“Jedlicze” - Encyclopedia of Jewish
Communities in Poland, Volume III

49°43' / 21°39'

Translation of “Jedlicze” chapter from
Pinkas Hakehillot Polin

Published by Yad Vashem

Published in Jerusalem



Project Coordinator and Translator

William Leibner


Our sincere appreciation to Yad Vashem for permission
to put this material on the JewishGen web site.

This is a translation from: Pinkas Hakehillot: Encyclopedia of Jewish Communities, Poland,
Volume III, pages 222-223, published by Yad Vashem, Jerusalem

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[Pages 222-223]

Jedlicze, Poland

(District of Krosno, region of Lemberg)

(Jedlicze is located East of Krakow, south of Rzeszow, north west of Krosno)

Jewish population General Population Year
64 389 1880
125 565 1900
148 782 1921

This country hamlet is situated next to the large estate by the same name. At a distance of one kilometer we find the railway station that was opened towards the end of the 19th century and served the estate and the small town. The railway link helped the economic growth of Jedlicze. Most of the non-Jewish population of Jedlicze worked at the railway and at the estate. In 1898, there was great peasant resentment against the authorities in Jedlicze and the surrounding area that resulted in an explosive situation. The situation was remedied by a strong action on the part of the local police and army units.

Until the 19th century, the Jewish community of Jedlicze was very small and was attached either to Krosno or to Jaslo. With the beginning of the 20th century, the community was reorganized. It hired a shochet and maintained a Rabbi between the two great wars. The head of the Judicial council was Rabbi Menachem Nahum Waksberg that later left for Krakow where he headed judicial religious council. ( He died in the Shoa). During his tenure, the shochet was reb Berish Epstein. The last Rabbi of Jedlicze was Itzhak Weissbrot who also perished in the shoa.

In November 1918, army deserters and local peasants started a pogrom in Jedlicze. Jewish homes and stores were looted or destroyed. 14 Jewish homes were torched. The non-Jewish population did not lift a finger to help their Jewish neighbors. The fires raged until they burned themselves out.

A local branch of the ”General Zionist” movement existed in Jedlicze between the period of the great wars. In 1927, it was reported that Jedlicze had a branch of the “ Ezra “ society for Halutzim –or pioneers. The same year we also witnessed the establishment of the “ Agudat Achim” – or Brotherhood society that attracted most of the Jewish youth. The society sponsored courses to teach Hebrew to the youth.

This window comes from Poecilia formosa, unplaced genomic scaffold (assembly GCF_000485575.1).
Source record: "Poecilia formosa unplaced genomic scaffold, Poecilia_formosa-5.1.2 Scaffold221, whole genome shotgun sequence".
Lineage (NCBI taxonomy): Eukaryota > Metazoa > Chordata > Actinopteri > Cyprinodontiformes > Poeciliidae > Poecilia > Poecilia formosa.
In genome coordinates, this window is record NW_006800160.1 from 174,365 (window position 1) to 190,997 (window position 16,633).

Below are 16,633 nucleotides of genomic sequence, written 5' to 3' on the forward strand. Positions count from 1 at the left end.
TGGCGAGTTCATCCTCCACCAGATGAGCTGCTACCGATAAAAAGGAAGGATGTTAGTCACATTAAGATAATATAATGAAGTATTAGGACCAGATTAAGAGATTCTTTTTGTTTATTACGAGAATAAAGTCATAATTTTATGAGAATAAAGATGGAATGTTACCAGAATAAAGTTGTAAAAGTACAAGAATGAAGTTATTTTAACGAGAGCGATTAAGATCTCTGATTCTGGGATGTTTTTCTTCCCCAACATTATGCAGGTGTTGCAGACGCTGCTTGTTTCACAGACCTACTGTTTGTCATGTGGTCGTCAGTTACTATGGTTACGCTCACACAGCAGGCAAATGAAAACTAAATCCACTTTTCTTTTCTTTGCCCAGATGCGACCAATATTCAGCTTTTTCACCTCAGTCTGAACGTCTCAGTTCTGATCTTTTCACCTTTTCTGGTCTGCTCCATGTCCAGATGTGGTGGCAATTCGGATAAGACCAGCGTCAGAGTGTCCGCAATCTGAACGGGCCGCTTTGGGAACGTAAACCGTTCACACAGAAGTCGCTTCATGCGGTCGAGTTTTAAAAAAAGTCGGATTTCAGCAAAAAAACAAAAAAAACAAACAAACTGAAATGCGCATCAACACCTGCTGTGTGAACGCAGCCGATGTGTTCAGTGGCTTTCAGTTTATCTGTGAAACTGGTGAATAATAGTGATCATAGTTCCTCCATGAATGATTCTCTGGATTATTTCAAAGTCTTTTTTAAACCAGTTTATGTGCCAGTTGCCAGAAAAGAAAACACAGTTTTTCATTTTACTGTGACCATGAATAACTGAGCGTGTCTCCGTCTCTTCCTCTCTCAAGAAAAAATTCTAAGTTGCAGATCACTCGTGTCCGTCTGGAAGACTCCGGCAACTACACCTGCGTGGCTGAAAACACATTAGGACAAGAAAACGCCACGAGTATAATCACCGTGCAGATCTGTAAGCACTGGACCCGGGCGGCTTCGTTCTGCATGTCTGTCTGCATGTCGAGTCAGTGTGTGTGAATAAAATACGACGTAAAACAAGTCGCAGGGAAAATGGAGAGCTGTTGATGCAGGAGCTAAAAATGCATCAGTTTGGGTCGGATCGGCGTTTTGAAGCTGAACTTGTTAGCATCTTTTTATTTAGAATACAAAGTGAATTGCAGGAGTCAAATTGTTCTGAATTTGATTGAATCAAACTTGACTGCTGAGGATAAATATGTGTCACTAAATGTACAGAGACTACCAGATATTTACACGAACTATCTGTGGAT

Even this poor community had some Jewish contributors to the Keren Hayesod Fund that collected in 1921 the sum of $ 80. At the Zionist Convention elections in 1935, there 28 votes that were divide as follows: the General Zionists received 15 votes, the “ Mizrahi Movement” received 3 votes, and the labor movement received 10 votes.

In themiddle of September 1939, a group of S.S. men arrived in Jedlicze and started to search Jewish homes under the pretext that Jewish were hiding weapons. The search was carried out with exemplary brutality befitting the S.S. The latter stole whatever they could grab, mostly money or valuables. They assembled all the books and even the holy torahs and burned them on main street. All Jews above the age of 12 had to wear a white arm band with blue star on the arm as of January 1940. All furs were confiscated in 1941. The Germans were constantly grabbing Jews for forced labor details during the period of 1941-1942.

The Jewish population of Jedlicze grew in size during the German occupation. Jewhis refugees from Krakow, Tarnow, Gorlice and Jaslo settled in Jedlicze. The economic situation of the Jewish community and especially of the Jewish refugees became desperate. The local J.S.S.- or the Jewish Self Help organization cared for 200 Jews. In July of 1942, the Jews of Jedlicze were rounded up and led to nearby Krosno ( some claim that the event took place on August 12th 1942). The executors of the expulsion were members of the Ukrainian police units and their brutal actions resulted in the death of two local Jews in Jedlicze. Many more Jews died along the road to Krosno.

A mere 20 Jews of Jedlicze survived the war, some in hiding and others in Russia.


Yad Vashem Archives, 021/16, M-1/Q-166.

Central Zionist Archives; Z-4/234-13; KH/412-1, KH/354-1.

“ Hamagid” 23/6/1898

“Judishe Rundshau” (newspaper) 19/11/1918

“Nowy Dziennik” (newspaper) 17/2/1927, 18/3/1927, 8/4/1938

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